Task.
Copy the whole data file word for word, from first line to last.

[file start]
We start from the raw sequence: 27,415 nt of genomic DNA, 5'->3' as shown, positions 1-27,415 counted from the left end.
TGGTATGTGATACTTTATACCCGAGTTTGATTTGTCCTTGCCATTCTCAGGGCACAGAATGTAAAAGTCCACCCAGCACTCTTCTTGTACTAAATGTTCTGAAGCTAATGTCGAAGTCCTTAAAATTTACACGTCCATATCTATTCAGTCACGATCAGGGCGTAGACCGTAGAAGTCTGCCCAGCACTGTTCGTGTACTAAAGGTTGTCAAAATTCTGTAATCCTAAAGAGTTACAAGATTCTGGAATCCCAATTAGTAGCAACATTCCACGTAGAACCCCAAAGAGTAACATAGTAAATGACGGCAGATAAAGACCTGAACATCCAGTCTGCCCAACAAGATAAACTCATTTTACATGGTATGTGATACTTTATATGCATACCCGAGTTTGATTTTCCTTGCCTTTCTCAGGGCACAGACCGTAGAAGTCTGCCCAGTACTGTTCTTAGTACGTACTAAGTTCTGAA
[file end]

We start from the raw sequence: 27,415 nt of genomic DNA, 5'->3' as shown, positions 1-27,415 counted from the left end.
TGGTATGTGATACTTTATACCCGAGTTTGATTTGTCCTTGCCATTCTCAGGGCACAGAATGTAAAAGTCCACCCAGCACTCTTCTTGTACTAAATGTTCTGAAGCTAATGTCGAAGTCCTTAAAATTTACACGTCCATATCTATTCAGTCACGATCAGGGCGTAGACCGTAGAAGTCTGCCCAGCACTGTTCGTGTACTAAAGGTTGTCAAAATTCTGTAATCCTAAAGAGTTACAAGATTCTGGAATCCCAATTAGTAGCAACATTCCACGTAGAACCCCAAAGAGTAACATAGTAAATGACGGCAGATAAAGACCTGAACATCCAGTCTGCCCAACAAGATAAACTCATTTTACATGGTATGTGATACTTTATATGCATACCCGAGTTTGATTTTCCTTGCCTTTCTCAGGGCACAGACCGTAGAAGTCTGCCCAGTACTGTTCTTAGTACGTACTAAGTTCTGAA